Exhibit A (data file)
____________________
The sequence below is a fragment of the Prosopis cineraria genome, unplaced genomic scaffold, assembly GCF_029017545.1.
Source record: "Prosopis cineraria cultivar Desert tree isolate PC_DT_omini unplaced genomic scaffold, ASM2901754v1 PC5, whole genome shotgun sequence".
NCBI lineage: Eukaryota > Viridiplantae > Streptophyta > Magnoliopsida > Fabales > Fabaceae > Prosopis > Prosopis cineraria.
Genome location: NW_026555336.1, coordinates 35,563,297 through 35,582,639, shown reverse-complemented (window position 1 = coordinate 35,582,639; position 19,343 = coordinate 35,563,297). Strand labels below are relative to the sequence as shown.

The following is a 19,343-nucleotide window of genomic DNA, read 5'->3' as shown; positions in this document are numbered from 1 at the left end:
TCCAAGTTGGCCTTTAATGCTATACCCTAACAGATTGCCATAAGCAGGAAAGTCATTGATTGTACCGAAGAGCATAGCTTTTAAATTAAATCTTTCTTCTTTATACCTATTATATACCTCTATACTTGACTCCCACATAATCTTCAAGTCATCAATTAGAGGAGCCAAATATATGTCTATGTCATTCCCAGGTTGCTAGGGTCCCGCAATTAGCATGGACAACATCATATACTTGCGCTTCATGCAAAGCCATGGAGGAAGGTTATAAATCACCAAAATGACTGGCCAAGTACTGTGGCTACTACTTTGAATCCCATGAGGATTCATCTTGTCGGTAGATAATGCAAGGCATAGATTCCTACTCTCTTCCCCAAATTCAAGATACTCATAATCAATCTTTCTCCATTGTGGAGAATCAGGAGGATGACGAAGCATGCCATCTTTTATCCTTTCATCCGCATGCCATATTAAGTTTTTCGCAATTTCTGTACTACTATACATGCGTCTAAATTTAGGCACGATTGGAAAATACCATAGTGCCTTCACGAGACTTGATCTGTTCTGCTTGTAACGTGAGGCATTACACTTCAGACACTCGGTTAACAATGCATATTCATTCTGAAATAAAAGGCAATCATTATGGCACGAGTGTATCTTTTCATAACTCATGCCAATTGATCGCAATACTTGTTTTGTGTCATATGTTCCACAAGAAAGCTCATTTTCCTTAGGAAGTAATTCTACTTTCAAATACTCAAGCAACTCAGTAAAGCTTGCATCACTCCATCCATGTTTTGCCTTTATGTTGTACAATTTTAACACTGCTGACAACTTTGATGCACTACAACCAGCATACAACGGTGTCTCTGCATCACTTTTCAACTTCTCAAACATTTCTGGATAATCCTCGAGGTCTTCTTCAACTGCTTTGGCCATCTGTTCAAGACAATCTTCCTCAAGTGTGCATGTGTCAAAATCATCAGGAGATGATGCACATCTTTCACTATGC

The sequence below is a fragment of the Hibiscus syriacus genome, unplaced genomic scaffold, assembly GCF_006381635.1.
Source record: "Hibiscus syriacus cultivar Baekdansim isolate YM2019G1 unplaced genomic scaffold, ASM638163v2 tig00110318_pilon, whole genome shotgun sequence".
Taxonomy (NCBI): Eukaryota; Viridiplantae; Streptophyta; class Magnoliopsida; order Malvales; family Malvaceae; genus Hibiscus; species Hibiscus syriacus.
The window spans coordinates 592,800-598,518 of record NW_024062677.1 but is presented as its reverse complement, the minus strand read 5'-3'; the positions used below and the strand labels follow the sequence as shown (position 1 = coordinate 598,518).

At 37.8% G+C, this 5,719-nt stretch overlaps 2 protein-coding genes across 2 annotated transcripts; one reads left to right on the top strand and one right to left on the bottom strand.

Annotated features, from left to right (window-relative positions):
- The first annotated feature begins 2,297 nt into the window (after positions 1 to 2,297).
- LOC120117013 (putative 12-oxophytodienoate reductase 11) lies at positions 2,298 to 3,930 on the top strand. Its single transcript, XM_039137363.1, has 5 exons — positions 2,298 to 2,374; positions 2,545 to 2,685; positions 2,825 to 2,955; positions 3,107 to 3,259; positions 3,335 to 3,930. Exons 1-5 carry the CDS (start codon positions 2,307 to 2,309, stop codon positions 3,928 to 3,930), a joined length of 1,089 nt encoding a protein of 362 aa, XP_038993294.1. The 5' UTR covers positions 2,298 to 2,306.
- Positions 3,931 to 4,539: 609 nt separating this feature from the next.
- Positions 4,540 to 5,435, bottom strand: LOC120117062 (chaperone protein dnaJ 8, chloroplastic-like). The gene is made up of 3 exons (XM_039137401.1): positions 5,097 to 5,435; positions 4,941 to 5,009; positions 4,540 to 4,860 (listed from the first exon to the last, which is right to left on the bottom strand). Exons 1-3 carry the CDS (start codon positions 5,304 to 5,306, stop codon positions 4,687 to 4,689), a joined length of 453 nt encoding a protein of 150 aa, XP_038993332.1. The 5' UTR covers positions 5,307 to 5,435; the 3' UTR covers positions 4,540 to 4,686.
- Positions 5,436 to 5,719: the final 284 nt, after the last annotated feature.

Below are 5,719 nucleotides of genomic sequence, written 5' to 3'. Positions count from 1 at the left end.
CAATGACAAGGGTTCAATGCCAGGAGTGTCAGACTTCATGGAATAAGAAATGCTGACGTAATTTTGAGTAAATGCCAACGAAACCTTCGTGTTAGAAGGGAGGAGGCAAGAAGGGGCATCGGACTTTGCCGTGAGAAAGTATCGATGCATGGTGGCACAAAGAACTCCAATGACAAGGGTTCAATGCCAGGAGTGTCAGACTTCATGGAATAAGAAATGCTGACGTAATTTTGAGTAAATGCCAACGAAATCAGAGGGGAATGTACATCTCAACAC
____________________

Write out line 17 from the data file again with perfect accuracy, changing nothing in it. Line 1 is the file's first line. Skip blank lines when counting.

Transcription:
- Positions 5,436 to 5,719: the final 284 nt, after the last annotated feature.